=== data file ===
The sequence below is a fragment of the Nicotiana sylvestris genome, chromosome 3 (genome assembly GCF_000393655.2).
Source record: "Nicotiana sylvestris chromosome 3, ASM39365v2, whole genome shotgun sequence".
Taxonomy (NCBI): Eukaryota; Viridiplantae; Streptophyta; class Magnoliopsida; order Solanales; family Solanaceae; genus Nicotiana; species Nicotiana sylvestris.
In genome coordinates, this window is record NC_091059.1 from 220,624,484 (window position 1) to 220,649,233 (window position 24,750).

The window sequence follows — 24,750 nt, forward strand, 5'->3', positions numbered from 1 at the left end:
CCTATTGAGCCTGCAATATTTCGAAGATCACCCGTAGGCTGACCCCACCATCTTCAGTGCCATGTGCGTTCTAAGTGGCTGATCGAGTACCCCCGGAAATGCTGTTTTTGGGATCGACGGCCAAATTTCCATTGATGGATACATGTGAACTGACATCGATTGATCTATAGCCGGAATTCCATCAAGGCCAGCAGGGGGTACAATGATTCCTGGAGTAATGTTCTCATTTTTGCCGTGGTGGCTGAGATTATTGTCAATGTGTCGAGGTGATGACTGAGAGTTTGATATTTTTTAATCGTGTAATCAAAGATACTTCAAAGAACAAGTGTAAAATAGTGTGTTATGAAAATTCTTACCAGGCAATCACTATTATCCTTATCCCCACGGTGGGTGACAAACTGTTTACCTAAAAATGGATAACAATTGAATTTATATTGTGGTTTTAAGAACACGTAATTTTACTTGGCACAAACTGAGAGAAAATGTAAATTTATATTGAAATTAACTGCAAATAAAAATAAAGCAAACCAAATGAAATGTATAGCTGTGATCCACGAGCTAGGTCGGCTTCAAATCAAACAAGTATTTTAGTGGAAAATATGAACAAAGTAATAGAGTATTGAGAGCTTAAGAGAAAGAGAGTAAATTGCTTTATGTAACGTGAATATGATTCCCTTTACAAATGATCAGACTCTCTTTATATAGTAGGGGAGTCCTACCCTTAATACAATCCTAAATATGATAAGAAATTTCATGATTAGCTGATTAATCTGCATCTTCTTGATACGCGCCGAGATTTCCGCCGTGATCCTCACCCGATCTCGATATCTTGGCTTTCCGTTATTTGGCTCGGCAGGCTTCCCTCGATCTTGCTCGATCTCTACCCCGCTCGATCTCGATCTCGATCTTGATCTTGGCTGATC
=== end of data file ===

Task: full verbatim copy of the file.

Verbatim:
The sequence below is a fragment of the Nicotiana sylvestris genome, chromosome 3 (genome assembly GCF_000393655.2).
Source record: "Nicotiana sylvestris chromosome 3, ASM39365v2, whole genome shotgun sequence".
Taxonomy (NCBI): Eukaryota; Viridiplantae; Streptophyta; class Magnoliopsida; order Solanales; family Solanaceae; genus Nicotiana; species Nicotiana sylvestris.
In genome coordinates, this window is record NC_091059.1 from 220,624,484 (window position 1) to 220,649,233 (window position 24,750).

The window sequence follows — 24,750 nt, forward strand, 5'->3', positions numbered from 1 at the left end:
CCTATTGAGCCTGCAATATTTCGAAGATCACCCGTAGGCTGACCCCACCATCTTCAGTGCCATGTGCGTTCTAAGTGGCTGATCGAGTACCCCCGGAAATGCTGTTTTTGGGATCGACGGCCAAATTTCCATTGATGGATACATGTGAACTGACATCGATTGATCTATAGCCGGAATTCCATCAAGGCCAGCAGGGGGTACAATGATTCCTGGAGTAATGTTCTCATTTTTGCCGTGGTGGCTGAGATTATTGTCAATGTGTCGAGGTGATGACTGAGAGTTTGATATTTTTTAATCGTGTAATCAAAGATACTTCAAAGAACAAGTGTAAAATAGTGTGTTATGAAAATTCTTACCAGGCAATCACTATTATCCTTATCCCCACGGTGGGTGACAAACTGTTTACCTAAAAATGGATAACAATTGAATTTATATTGTGGTTTTAAGAACACGTAATTTTACTTGGCACAAACTGAGAGAAAATGTAAATTTATATTGAAATTAACTGCAAATAAAAATAAAGCAAACCAAATGAAATGTATAGCTGTGATCCACGAGCTAGGTCGGCTTCAAATCAAACAAGTATTTTAGTGGAAAATATGAACAAAGTAATAGAGTATTGAGAGCTTAAGAGAAAGAGAGTAAATTGCTTTATGTAACGTGAATATGATTCCCTTTACAAATGATCAGACTCTCTTTATATAGTAGGGGAGTCCTACCCTTAATACAATCCTAAATATGATAAGAAATTTCATGATTAGCTGATTAATCTGCATCTTCTTGATACGCGCCGAGATTTCCGCCGTGATCCTCACCCGATCTCGATATCTTGGCTTTCCGTTATTTGGCTCGGCAGGCTTCCCTCGATCTTGCTCGATCTCTACCCCGCTCGATCTCGATCTCGATCTTGATCTTGGCTGATC